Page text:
October 21, 2015.
From Berkeley County. R. Markley Dennis, Jr., Circuit Court
Judge. Appellate Case No. 2014-001984.
S. Vann, of Columbia, for Petitioner.
General Alan McCrory Wilson, Chief Deputy Attorney General
John W. McIntosh, and Assistant Attorney General Marcie E.
Greene, all of Columbia, for Respondent.
JUSTICE TOAL. BEATTY, KITTREDGE, and HEARN, JJ., concur.
PLEICONES, C.J., concurring in result only.
WRIT OF CERTIORARI TO THE COURT OF APPEALS
Thompson appeals the court of appeals' decision in
Thompson v. State, 409 S.C. 386, 762 S.E.2d 51
(Ct.App. 2014), affirming the circuit court's refusal to
grant Thompson's request for declaratory judgments
finding that: (1) his kidnapping offenses did not involve a
sexual element; and (2) Thompson would not need to register
as a sex offender upon his release from prison in 2020. We
reverse in part, and affirm in part.
1998 to 2000, an armed perpetrator committed six robberies of
hotels in Lexington, Richland, Berkeley, and Charleston
counties. During each of these robberies, the perpetrator
entered the hotel, held the clerk at gunpoint, restrained the
clerk with either duct tape or rope, and stole money out of
the hotel safe and till. After an investigation, the police
arrested Thompson for these robberies, and a grand jury
indicted Thompson on multiple counts of armed robbery and
2001, Thompson pled guilty to six counts of armed robbery and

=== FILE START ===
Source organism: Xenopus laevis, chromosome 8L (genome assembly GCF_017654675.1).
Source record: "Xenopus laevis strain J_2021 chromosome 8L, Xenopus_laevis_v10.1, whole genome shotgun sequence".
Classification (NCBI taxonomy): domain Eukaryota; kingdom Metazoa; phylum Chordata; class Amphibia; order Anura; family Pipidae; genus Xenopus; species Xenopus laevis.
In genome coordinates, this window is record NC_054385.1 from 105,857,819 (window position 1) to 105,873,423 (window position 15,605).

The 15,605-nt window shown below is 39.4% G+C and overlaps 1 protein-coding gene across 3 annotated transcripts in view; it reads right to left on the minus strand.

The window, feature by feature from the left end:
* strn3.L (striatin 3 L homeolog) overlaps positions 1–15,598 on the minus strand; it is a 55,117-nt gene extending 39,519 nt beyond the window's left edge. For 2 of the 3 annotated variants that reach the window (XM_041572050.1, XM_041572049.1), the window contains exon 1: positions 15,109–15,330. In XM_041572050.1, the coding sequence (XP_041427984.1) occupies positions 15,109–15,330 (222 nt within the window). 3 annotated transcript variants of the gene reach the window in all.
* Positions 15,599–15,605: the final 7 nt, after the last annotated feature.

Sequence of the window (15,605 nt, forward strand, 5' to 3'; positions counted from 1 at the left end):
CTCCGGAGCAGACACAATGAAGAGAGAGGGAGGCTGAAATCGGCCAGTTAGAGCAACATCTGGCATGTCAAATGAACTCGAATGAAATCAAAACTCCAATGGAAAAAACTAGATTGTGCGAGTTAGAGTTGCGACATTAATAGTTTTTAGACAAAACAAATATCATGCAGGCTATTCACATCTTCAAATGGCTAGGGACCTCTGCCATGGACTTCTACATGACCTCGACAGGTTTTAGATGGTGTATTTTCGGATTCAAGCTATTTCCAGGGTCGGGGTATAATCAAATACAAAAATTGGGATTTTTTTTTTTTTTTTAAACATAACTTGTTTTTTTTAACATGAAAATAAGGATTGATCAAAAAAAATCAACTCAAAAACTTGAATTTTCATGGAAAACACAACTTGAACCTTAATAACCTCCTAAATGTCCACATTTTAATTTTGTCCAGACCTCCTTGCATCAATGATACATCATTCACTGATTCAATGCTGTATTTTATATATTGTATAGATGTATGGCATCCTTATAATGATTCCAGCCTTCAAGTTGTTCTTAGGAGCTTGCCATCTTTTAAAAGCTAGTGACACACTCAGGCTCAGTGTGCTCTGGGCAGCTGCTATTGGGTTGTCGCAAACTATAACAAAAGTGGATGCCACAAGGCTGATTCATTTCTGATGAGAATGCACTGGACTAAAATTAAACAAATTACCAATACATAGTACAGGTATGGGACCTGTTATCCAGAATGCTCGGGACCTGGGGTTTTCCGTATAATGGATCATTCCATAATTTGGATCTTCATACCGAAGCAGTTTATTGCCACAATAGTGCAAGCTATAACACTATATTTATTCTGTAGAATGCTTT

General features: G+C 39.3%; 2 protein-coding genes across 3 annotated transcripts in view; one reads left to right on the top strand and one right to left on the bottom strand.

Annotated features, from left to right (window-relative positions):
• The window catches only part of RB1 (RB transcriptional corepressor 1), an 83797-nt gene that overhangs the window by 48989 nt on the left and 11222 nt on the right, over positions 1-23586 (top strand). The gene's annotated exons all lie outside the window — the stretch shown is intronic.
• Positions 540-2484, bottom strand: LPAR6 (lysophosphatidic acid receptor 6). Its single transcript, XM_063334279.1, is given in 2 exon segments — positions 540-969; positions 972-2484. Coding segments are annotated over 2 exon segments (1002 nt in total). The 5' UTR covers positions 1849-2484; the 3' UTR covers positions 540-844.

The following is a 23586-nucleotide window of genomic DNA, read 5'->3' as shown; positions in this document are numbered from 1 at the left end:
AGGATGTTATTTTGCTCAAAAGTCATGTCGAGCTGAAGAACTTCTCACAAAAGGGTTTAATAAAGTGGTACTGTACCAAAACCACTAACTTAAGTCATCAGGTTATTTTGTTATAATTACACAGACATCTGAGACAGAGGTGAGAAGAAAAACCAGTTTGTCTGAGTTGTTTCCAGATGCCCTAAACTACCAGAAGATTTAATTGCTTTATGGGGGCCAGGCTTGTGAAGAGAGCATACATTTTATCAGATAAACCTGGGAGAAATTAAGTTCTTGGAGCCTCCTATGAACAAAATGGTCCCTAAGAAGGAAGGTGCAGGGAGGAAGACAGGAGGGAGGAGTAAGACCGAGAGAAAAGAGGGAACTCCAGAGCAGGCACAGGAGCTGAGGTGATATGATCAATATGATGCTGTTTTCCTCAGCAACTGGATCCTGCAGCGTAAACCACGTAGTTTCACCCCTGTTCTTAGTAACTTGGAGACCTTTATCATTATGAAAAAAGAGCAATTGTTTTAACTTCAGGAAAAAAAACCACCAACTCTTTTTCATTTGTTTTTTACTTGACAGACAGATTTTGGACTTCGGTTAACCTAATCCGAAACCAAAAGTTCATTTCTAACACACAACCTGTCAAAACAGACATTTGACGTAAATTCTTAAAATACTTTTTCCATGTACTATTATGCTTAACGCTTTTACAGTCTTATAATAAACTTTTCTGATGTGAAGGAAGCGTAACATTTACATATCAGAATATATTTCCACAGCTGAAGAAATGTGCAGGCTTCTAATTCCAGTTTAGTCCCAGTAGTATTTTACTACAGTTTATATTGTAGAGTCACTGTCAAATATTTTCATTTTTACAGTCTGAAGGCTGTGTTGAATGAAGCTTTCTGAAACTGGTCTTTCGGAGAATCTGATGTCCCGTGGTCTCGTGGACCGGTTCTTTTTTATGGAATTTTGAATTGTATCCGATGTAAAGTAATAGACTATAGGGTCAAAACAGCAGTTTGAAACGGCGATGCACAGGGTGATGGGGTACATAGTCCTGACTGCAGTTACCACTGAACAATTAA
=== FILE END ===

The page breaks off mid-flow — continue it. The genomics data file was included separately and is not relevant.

four counts of kidnapping. At the time of the plea, the
circuit court failed to make a finding that the four
kidnapping offenses were not sexual in nature. See
S.C. Code Ann. § 23-3-430(C)(15) (2007 & Supp. 2014)
(stating that anyone convicted of kidnapping is considered a
sex offender " except when the court makes a finding on
the record that the offense did not include a criminal sexual
offense or an attempted criminal sexual offense" ).
2009, after discovering that the South Carolina Department of
Corrections (SCDC) classified him as a sex offender due to
his kidnapping convictions, Thompson filed a petition for a
declaratory judgment, requesting the court find that the
kidnapping offenses were not sexual in nature, and did not
require him to register as a sex offender pursuant to section
23-3-430(C)(15). The State moved the court to dismiss
Thompson's action under Rules 12(b)(1) and (6), SCRCP,
arguing that Thompson's petition was not yet ripe because
sex offender registration requirements are determined solely
by the law in effect at the time of an inmate's release
from prison, and Thompson would not be released until 2020.
circuit court granted the State's motion, finding that
the action was not ripe. The court further found that
Thompson was required to pursue administrative review within
the SCDC in order to change his internal classification
there. See Al-Shabazz v. State, 338 S.C.
354, 527 S.E.2d 742 (2000). The circuit court did not address
Thompson's request that the court make a finding on the
record that his kidnapping convictions were not sexual in
split decision, the court of appeals affirmed.
Thompson, 409 S.C. 386, 762 S.E.2d 51. Chief Judge
Few, writing for the majority, found that " the circuit
court properly determined no justiciable controversy existed
and dismissed the action because the question of whether
Thompson should be required to register ...